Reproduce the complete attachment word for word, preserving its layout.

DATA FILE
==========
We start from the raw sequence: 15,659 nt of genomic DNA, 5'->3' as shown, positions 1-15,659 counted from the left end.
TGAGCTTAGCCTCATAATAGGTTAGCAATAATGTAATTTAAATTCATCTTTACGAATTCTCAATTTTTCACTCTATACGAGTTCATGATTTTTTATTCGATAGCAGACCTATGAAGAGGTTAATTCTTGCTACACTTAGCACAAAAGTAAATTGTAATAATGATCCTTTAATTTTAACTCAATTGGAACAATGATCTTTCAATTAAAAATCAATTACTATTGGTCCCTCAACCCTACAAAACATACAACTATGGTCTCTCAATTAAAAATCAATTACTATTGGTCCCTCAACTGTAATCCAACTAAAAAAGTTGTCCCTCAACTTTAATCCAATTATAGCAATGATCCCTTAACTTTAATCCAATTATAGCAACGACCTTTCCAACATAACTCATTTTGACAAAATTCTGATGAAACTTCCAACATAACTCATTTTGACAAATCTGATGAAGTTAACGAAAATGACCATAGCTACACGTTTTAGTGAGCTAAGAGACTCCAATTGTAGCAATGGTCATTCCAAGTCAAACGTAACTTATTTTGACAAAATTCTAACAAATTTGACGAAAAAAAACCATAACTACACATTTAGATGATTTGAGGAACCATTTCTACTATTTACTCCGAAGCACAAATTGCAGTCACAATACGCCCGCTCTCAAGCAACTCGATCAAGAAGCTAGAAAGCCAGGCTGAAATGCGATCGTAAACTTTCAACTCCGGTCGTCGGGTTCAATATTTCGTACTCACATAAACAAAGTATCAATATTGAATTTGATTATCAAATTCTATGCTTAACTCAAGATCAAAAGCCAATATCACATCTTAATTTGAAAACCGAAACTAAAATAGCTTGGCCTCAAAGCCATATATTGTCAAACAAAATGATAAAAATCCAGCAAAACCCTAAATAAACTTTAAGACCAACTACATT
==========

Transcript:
We start from the raw sequence: 15,659 nt of genomic DNA, 5'->3' as shown, positions 1-15,659 counted from the left end.
TGAGCTTAGCCTCATAATAGGTTAGCAATAATGTAATTTAAATTCATCTTTACGAATTCTCAATTTTTCACTCTATACGAGTTCATGATTTTTTATTCGATAGCAGACCTATGAAGAGGTTAATTCTTGCTACACTTAGCACAAAAGTAAATTGTAATAATGATCCTTTAATTTTAACTCAATTGGAACAATGATCTTTCAATTAAAAATCAATTACTATTGGTCCCTCAACCCTACAAAACATACAACTATGGTCTCTCAATTAAAAATCAATTACTATTGGTCCCTCAACTGTAATCCAACTAAAAAAGTTGTCCCTCAACTTTAATCCAATTATAGCAATGATCCCTTAACTTTAATCCAATTATAGCAACGACCTTTCCAACATAACTCATTTTGACAAAATTCTGATGAAACTTCCAACATAACTCATTTTGACAAATCTGATGAAGTTAACGAAAATGACCATAGCTACACGTTTTAGTGAGCTAAGAGACTCCAATTGTAGCAATGGTCATTCCAAGTCAAACGTAACTTATTTTGACAAAATTCTAACAAATTTGACGAAAAAAAACCATAACTACACATTTAGATGATTTGAGGAACCATTTCTACTATTTACTCCGAAGCACAAATTGCAGTCACAATACGCCCGCTCTCAAGCAACTCGATCAAGAAGCTAGAAAGCCAGGCTGAAATGCGATCGTAAACTTTCAACTCCGGTCGTCGGGTTCAATATTTCGTACTCACATAAACAAAGTATCAATATTGAATTTGATTATCAAATTCTATGCTTAACTCAAGATCAAAAGCCAATATCACATCTTAATTTGAAAACCGAAACTAAAATAGCTTGGCCTCAAAGCCATATATTGTCAAACAAAATGATAAAAATCCAGCAAAACCCTAAATAAACTTTAAGACCAACTACATT